“The withholding of funding services and infrastructure is meant to be a response to that, and really it's based on fiscal responsibility,” Edgell said. “If a county or municipality does not follow that plan ... we will redirect that funding to places where local governments are following their plans.”
Robert Wheatley, chairman of the Sussex County Planning and Zoning Commission, recognized the infrastructure issues at hand.
“The person I think is at the most risk here is the developer,” Wheatley said. “If the state says, ‘Hey, we’re going to do as little as possible,’ then it’s up to the developer to do the rest.”
Wheatley was heavily involved in producing the current comprehensive plan. He said he doesn’t know how the map ended up being changed, but he’s certain the county planned to increase the density in the Providence Church Road area.
“That area’s always been set to be developed, and it was our intent to be on the plan that way,” he said. “That area was always in our minds to be a developed area.”
Once construction begins and houses start being sold, the tax-base increase could help defray some costs, but the town of Delmar wastewater treatment plant already is struggling to meet capacity. If the state withholds funding based on unapproved comprehensive plan changes, either the county, the developer or both would be on the hook to fund the changes.
Town Manager Sarah Bynum-King said she sent a letter on behalf of the town council asking to be kept appraised of the progress and reiterating to the county that Delmar had neither the EMS nor the water and sewer to accommodate a massive population influx.
Some residents raise concerns
David See couldn’t recall the exact date, but sometime in the early 2000s he and a few of his neighbors attended a developer-sponsored presentation at Abbott’s on Broad Creek in Laurel. They were there to hear about Blackwater Creek, Horsey’s original planned golf community proposed for the Providence Church Road area.
The presenters laid out a detailed plan, talked to the residents about phases of construction, what they would do to preserve the integrity of the neighborhood and how they’d accommodate the roads. Then they took questions.
See remembers being satisfied if not exactly thrilled. The plans at the time included multi-family townhomes that would back up to his property, along with single-family homes.
“They assured us that there was going to be an earthen berm built at the edge of the field so that we wouldn't be peeking in somebody's backyard and vice versa,” he said.
Proximity wasn’t his concern so much as the proposed size in relation to what was already out there.
The Blackwater Creek plans didn’t survive the 2009 financial crash, but it still is allowed under the current comprehensive plan. See expressed disappointment at the difference in approach from the last time.
“As many government agencies do, they met the very bare minimum legal requirements for alerting the public about the meeting, however you look at it,” he said. “I do recall the yellow metal sign with a little white ... notice on it was posted in one of the impacted fields out on the road, this has been months ago. What this has taught me is that when I see one of those, I'm going to take a minute, stop, read it and see what's going on.”
In accordance with county rules, the Dec. 14 hearing had been advertised in the legal notice sections of the Cape Gazette and the News Journal. Keith Steck, president of the Delaware Coalition for Open Government, told the council a change of this magnitude could have rated mail notification in fairness to the residents.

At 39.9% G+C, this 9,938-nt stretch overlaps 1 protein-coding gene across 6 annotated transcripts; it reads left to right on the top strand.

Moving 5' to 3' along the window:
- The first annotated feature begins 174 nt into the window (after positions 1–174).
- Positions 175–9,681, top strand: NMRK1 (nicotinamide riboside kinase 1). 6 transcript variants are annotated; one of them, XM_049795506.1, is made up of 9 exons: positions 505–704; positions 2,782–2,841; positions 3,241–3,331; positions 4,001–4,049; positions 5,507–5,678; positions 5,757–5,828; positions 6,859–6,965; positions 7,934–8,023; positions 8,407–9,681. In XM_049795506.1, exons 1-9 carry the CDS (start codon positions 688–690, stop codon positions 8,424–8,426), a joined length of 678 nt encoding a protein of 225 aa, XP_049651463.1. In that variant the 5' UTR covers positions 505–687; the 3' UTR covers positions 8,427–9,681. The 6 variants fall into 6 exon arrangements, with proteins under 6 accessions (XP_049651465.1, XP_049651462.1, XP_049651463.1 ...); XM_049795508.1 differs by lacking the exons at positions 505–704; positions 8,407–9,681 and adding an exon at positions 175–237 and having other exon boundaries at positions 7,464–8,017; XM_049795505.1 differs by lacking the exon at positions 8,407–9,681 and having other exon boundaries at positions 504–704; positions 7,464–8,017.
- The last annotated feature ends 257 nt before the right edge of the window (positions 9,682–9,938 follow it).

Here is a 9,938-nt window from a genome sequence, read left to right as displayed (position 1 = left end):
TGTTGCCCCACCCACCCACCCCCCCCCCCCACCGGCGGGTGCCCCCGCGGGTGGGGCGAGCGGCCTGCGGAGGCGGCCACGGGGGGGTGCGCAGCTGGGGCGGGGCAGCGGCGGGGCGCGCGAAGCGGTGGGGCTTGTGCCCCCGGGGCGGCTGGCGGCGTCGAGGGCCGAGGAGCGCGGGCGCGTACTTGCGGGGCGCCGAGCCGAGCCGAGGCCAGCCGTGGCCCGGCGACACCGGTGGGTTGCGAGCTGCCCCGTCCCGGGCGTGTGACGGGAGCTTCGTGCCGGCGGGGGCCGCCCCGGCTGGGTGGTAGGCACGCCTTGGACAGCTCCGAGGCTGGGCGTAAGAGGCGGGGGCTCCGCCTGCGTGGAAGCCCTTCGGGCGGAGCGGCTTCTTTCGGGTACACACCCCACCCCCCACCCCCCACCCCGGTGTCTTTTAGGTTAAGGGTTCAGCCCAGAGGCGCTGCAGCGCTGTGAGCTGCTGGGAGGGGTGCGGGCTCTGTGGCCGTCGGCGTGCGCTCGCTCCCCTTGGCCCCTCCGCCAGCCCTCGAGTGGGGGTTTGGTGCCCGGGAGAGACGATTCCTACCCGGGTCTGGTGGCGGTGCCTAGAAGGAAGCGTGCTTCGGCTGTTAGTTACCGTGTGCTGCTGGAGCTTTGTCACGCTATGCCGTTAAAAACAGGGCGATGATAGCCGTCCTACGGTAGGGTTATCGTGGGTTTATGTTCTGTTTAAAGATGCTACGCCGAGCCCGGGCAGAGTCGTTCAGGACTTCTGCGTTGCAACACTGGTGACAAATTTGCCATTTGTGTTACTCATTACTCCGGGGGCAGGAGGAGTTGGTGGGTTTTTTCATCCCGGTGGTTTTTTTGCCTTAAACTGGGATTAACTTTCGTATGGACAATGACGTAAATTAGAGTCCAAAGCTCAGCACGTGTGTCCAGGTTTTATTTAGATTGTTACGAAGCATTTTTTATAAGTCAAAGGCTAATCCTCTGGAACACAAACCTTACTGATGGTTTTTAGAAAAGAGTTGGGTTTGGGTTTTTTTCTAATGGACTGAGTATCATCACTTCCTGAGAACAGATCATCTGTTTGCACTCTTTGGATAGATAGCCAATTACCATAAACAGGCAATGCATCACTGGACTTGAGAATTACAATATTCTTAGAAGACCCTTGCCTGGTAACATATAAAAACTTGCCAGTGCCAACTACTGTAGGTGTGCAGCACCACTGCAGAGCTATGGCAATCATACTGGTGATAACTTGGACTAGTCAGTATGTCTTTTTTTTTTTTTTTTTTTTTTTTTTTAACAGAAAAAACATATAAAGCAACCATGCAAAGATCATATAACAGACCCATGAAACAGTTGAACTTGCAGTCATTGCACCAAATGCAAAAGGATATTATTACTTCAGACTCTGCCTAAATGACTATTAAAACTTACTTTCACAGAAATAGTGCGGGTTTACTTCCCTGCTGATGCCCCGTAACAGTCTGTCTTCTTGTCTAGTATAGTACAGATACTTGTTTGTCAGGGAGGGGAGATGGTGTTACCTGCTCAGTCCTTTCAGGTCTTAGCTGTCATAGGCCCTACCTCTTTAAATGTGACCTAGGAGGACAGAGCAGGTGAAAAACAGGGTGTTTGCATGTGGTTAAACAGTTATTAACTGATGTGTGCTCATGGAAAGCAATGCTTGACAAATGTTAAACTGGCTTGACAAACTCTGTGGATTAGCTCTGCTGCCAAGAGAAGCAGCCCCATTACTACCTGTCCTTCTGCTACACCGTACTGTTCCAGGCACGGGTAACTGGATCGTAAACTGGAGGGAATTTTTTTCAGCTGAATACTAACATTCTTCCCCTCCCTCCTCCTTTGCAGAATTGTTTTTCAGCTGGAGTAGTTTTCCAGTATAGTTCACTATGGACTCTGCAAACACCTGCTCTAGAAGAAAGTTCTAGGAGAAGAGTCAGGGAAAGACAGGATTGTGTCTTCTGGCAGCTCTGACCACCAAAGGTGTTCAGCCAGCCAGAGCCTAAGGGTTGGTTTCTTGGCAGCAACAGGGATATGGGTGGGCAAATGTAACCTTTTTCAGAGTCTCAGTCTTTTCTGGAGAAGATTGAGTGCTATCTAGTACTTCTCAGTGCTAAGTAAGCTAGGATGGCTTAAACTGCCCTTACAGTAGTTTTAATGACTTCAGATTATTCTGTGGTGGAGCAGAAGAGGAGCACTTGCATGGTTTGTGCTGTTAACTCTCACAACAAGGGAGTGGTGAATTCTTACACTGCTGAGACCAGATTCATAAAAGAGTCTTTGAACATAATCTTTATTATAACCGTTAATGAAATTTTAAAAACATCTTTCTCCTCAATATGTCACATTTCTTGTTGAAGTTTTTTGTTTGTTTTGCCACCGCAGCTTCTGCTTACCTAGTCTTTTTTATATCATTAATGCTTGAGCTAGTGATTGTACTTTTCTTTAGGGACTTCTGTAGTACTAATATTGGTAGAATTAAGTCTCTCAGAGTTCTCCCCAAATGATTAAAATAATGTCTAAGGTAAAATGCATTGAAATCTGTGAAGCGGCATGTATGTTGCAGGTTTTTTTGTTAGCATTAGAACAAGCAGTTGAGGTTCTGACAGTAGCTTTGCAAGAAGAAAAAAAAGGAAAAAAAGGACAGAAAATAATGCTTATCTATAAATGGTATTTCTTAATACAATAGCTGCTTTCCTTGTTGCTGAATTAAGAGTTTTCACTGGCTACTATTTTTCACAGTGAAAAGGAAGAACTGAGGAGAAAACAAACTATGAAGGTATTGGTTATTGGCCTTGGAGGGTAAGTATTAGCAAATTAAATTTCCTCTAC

See, resident Carol Hamilton and some others mobilized in time to present their written objections at the Jan. 4 hearing. At the time, the Council was expected to vote on the ordinance. Hamilton presented a petition against the proposal with 529 signatures as well as 23 emails asking the county not to proceed.
Delmar mayor Mike Houlihan attempted to testify. He said he wanted to reiterate that the town didn’t have the infrastructure to accommodate this amount of growth. His objections weren’t allowed because the public hearing was over, although the written comment period was extended.
The council elected to postpone the vote.
Guy said there was no progress in the investigation into when the comprehensive plan was changed.
An ordinance in limbo
Peggy Bowden-White was ambivalent about the proposed changes. She supports growth and said it has been well known that there would be some development in the area before long. What bothered her was the scope, the rush and the lack of communication.
“I sell real estate. I build houses,” she said. “These guys are going to have to explain to the people what their plan is for the area.”
When Bowden-White reached out to Reiley directly for an answer, he asked her to make the social media post explaining his take on the issue.
For people like See and Hamilton, infrastructure is a big concern, especially Providence Church Road itself, which is well-traveled and narrow. The neighborhood already had lobbied the state to bring the speed limit down to 45 mph after a child was hit by a car and killed.
“I've been here since '99 and traffic has vastly increased. People pretty much use this as a shortcut, I'll call it a racetrack, because the 45 mile an hour speed limit might as well be 145,” See said. “It's a shortcut for folks coming from Blades, Laurel, Sharptown and Mardela to get to Salisbury.”
Providence Church eventually becomes Jersey Road as it crosses into Wicomico County and then Lake Street in Salisbury.
The ease of access to Salisbury along Providence Church Road was one of the selling points for both the developer and the Council. Their position is that since Salisbury is an employment center, adding more homes with access to the Providence Church Road shortcut recommends the area as a place for major development.
“My thing is I'm not against development,” See said. “I mean, I know that's going to happen someday. I'm a proponent of planned development, but you've got to have the infrastructure resources in place to support planned development.”
For now, residents wait. There’s a Facebook group in which they report monthly whether the county is preparing to bring the ordinance up for a vote (it is on the agenda for the Tuesday, March 29 meeting, although that doesn't mean a vote will necessarily be taken). Since comments are closed on the matter, they can’t renew their concerns once the county revisits the ordinance. All that’s left for them is to wait.